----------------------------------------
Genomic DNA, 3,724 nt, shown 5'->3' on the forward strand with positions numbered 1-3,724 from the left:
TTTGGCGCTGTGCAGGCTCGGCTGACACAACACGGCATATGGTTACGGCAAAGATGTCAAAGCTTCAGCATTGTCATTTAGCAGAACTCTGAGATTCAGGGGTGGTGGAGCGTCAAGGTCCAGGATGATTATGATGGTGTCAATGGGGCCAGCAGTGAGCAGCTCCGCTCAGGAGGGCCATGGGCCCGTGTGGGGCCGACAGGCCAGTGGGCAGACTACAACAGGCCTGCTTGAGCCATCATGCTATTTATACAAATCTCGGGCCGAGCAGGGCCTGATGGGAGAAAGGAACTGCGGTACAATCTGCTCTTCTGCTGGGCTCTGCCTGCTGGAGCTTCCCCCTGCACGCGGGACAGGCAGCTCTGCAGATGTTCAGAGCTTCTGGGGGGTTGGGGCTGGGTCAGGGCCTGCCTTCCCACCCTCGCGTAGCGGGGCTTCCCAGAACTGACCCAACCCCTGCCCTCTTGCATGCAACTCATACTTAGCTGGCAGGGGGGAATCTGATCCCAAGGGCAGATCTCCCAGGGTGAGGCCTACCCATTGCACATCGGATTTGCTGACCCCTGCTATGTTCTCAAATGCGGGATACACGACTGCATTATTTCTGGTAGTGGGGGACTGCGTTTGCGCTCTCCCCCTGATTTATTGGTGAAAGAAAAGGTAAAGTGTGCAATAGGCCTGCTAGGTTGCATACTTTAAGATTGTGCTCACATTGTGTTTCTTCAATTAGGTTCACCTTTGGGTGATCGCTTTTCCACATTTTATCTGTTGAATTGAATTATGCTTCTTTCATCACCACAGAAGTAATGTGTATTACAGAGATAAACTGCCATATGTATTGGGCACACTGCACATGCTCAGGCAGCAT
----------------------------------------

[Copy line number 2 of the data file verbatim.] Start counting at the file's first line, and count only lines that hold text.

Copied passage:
TTTGGCGCTGTGCAGGCTCGGCTGACACAACACGGCATATGGTTACGGCAAAGATGTCAAAGCTTCAGCATTGTCATTTAGCAGAACTCTGAGATTCAGGGGTGGTGGAGCGTCAAGGTCCAGGATGATTATGATGGTGTCAATGGGGCCAGCAGTGAGCAGCTCCGCTCAGGAGGGCCATGGGCCCGTGTGGGGCCGACAGGCCAGTGGGCAGACTACAACAGGCCTGCTTGAGCCATCATGCTATTTATACAAATCTCGGGCCGAGCAGGGCCTGATGGGAGAAAGGAACTGCGGTACAATCTGCTCTTCTGCTGGGCTCTGCCTGCTGGAGCTTCCCCCTGCACGCGGGACAGGCAGCTCTGCAGATGTTCAGAGCTTCTGGGGGGTTGGGGCTGGGTCAGGGCCTGCCTTCCCACCCTCGCGTAGCGGGGCTTCCCAGAACTGACCCAACCCCTGCCCTCTTGCATGCAACTCATACTTAGCTGGCAGGGGGGAATCTGATCCCAAGGGCAGATCTCCCAGGGTGAGGCCTACCCATTGCACATCGGATTTGCTGACCCCTGCTATGTTCTCAAATGCGGGATACACGACTGCATTATTTCTGGTAGTGGGGGACTGCGTTTGCGCTCTCCCCCTGATTTATTGGTGAAAGAAAAGGTAAAGTGTGCAATAGGCCTGCTAGGTTGCATACTTTAAGATTGTGCTCACATTGTGTTTCTTCAATTAGGTTCACCTTTGGGTGATCGCTTTTCCACATTTTATCTGTTGAATTGAATTATGCTTCTTTCATCACCACAGAAGTAATGTGTATTACAGAGATAAACTGCCATATGTATTGGGCACACTGCACATGCTCAGGCAGCAT